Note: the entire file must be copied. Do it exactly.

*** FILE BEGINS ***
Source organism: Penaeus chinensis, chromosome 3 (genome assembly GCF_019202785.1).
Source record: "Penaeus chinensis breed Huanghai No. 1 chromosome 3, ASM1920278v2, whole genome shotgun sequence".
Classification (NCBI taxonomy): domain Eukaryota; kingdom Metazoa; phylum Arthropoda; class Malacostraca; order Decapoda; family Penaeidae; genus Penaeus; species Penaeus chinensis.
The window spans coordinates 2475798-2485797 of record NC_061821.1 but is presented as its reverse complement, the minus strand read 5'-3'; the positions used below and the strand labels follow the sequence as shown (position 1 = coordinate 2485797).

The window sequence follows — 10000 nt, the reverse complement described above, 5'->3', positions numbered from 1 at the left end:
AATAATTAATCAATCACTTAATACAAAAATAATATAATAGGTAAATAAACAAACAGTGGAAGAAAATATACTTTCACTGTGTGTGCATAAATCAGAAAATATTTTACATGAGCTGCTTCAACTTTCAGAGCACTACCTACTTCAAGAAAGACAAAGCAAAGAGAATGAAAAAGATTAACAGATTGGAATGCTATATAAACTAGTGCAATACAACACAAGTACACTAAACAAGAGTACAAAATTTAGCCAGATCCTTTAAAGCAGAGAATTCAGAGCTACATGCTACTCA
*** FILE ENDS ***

Source organism: Penaeus chinensis, chromosome 3 (genome assembly GCF_019202785.1).
Source record: "Penaeus chinensis breed Huanghai No. 1 chromosome 3, ASM1920278v2, whole genome shotgun sequence".
Classification (NCBI taxonomy): domain Eukaryota; kingdom Metazoa; phylum Arthropoda; class Malacostraca; order Decapoda; family Penaeidae; genus Penaeus; species Penaeus chinensis.
The window spans coordinates 2475798-2485797 of record NC_061821.1 but is presented as its reverse complement, the minus strand read 5'-3'; the positions used below and the strand labels follow the sequence as shown (position 1 = coordinate 2485797).

The window sequence follows — 10000 nt, the reverse complement described above, 5'->3', positions numbered from 1 at the left end:
AATAATTAATCAATCACTTAATACAAAAATAATATAATAGGTAAATAAACAAACAGTGGAAGAAAATATACTTTCACTGTGTGTGCATAAATCAGAAAATATTTTACATGAGCTGCTTCAACTTTCAGAGCACTACCTACTTCAAGAAAGACAAAGCAAAGAGAATGAAAAAGATTAACAGATTGGAATGCTATATAAACTAGTGCAATACAACACAAGTACACTAAACAAGAGTACAAAATTTAGCCAGATCCTTTAAAGCAGAGAATTCAGAGCTACATGCTACTCA